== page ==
You are cordially invited to the
Irina Markov Shagal “Gens of creation”
Solo Show
Friday, November 29, 2019
6,30 pm
Crisolart Galleries
676A 9th Ave NY 10036
Press Conference:
Sunday, December 1st, 2019
6 pm
210 West 118th Street, Harlem,
NY 10026

Crisolart Galleries have the honor to announce the opening exhibition of Russian artist Irina Markova-Chagall “Genes of Creation”

29 November 18:30 – Opening in Crisolart Gallery, 676A 9th Ave NY 10036

1 December 18:00 – Sunday Press conference at Minton’s Playhouse jazz club (Cecyl), 210 West 118th Street, Harlem, NY 10026

A qualified engineer-economist, Irina went all the way from an ordinary engineer to the head of the Financial Corporation of the Saratov region.

13 years ago, doctors insisted that she repatriate to Israel due weather conditions. the Holy Land revived her literally. she also discovered great creative potential in herself. In Israel, Irina begins writing: poems and songs, playscrips for children’s and fairytales as well analytical articles for magazines and journals.

She first took a brush when she was 58. This was not accidental: art is in her genes. From a creative family – singers, poets, painters, the same from her father’s side. Irina is related to the great Marc Chagall. Te family also had to live through a tragedy during Stalin’s rule, when Irina’s grandfather who worked for NKVD was arrested and killed, Marc Chagall had received French citizenship. Irina’s father had been named Mark after the artist – the family realized that the girl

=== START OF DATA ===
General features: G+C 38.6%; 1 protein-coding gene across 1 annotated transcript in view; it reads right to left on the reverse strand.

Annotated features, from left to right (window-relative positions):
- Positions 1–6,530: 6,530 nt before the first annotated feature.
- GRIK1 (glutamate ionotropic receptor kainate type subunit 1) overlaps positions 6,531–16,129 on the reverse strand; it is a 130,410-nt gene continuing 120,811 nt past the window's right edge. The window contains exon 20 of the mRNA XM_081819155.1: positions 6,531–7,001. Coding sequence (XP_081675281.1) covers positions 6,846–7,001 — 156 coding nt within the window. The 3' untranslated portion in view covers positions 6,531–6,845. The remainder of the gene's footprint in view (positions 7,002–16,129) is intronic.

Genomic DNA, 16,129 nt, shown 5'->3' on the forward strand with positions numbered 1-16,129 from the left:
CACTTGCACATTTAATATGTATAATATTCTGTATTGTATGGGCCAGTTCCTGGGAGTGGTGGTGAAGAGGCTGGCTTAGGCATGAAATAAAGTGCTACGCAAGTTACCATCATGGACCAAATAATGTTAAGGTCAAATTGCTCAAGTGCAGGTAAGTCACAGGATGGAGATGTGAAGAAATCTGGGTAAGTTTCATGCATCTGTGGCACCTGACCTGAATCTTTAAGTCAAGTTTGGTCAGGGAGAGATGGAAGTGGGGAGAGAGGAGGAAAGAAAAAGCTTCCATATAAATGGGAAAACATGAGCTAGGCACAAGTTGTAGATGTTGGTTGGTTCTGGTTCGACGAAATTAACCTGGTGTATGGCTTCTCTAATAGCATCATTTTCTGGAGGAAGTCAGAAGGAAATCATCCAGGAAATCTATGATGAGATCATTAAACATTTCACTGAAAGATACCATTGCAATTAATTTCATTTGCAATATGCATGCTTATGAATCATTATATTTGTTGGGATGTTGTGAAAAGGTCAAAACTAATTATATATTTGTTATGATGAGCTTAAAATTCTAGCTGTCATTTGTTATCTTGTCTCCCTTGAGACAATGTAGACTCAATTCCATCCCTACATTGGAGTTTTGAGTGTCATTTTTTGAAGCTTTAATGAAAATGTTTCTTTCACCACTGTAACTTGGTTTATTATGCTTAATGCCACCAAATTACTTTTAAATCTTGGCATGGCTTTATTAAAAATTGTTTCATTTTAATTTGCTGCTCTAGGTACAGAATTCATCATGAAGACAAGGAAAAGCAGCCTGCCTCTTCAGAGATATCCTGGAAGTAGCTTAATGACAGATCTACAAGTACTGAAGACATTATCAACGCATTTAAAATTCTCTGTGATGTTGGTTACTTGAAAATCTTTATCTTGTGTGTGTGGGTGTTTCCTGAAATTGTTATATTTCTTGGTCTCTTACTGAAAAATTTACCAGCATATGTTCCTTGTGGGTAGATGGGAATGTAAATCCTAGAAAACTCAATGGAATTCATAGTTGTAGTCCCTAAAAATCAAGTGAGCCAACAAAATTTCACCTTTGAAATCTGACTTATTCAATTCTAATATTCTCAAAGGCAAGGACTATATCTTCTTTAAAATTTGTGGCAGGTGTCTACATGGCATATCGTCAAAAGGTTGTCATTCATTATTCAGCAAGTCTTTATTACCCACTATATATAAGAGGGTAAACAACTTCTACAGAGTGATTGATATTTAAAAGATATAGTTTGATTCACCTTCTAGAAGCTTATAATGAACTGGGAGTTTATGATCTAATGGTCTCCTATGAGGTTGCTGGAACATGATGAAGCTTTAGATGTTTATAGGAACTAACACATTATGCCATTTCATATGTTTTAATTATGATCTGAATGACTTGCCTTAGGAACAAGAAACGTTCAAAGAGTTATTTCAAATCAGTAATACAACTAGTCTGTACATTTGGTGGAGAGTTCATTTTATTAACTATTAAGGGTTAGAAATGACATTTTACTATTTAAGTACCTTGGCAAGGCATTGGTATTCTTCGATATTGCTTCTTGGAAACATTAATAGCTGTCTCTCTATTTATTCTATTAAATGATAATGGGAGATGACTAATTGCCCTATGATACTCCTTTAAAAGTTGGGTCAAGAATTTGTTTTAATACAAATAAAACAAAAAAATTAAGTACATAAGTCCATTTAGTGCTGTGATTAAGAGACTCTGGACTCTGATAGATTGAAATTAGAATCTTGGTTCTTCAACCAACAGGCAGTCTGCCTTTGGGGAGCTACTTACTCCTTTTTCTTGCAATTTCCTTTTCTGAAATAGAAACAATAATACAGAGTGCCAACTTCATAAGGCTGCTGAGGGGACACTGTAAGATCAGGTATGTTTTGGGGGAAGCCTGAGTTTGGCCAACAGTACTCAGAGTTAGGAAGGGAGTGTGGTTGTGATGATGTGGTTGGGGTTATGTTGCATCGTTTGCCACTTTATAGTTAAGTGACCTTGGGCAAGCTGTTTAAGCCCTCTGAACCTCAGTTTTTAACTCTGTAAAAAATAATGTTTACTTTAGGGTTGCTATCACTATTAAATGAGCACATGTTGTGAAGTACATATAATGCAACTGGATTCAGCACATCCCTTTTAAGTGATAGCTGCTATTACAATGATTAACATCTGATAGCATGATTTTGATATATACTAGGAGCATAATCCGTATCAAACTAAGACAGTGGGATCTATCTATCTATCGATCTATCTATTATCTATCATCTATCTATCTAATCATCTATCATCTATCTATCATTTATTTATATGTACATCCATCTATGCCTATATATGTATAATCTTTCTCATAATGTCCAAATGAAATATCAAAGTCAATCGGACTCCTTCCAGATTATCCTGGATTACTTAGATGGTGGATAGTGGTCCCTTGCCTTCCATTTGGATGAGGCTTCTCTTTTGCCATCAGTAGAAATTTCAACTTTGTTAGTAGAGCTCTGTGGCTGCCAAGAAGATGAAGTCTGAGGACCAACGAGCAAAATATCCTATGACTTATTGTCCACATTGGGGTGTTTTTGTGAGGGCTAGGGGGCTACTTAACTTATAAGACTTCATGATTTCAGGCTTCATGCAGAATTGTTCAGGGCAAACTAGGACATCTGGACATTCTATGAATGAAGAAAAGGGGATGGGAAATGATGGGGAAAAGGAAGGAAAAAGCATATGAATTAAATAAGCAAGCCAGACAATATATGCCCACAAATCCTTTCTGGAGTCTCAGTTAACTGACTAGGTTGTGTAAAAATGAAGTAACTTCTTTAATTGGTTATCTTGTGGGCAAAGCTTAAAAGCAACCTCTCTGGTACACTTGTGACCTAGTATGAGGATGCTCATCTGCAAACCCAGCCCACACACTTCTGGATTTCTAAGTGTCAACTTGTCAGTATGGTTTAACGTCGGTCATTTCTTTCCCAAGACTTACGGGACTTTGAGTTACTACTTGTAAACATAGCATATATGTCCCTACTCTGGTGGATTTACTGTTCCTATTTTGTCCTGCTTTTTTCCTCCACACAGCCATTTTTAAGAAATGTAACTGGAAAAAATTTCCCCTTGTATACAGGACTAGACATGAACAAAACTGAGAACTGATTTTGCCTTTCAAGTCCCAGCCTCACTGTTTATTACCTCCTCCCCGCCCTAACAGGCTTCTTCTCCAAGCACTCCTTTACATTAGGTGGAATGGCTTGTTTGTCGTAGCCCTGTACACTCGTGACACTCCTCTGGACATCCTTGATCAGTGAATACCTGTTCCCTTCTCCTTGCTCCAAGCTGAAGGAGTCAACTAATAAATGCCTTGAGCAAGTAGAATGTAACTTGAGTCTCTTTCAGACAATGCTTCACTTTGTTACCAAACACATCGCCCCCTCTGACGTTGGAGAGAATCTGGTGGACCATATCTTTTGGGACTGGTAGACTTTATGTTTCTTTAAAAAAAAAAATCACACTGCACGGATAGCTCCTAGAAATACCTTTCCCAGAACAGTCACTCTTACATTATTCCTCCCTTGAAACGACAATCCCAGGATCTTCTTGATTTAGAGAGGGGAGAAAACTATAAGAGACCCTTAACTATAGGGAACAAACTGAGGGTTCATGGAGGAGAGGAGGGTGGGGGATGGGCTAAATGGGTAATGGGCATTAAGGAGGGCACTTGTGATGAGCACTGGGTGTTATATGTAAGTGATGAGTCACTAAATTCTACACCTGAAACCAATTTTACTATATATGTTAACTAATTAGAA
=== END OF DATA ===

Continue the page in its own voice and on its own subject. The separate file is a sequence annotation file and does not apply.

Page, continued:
would have to pay a heavy price for being related to the genius.
Up until 1957, when Irina’s grandfather was rehabilitated posthumously, her father had been considered a “public enemy’s son” and had to suffer the great hardships that entailed. He went on to carry the pain of the senseless and cruel death of his father throughout his entire life. This story explains it why Irina’s father not only never sought to meet the great artist but also ignored the relation in the first place. The situation changed only after he first saw his daughter’s paintings.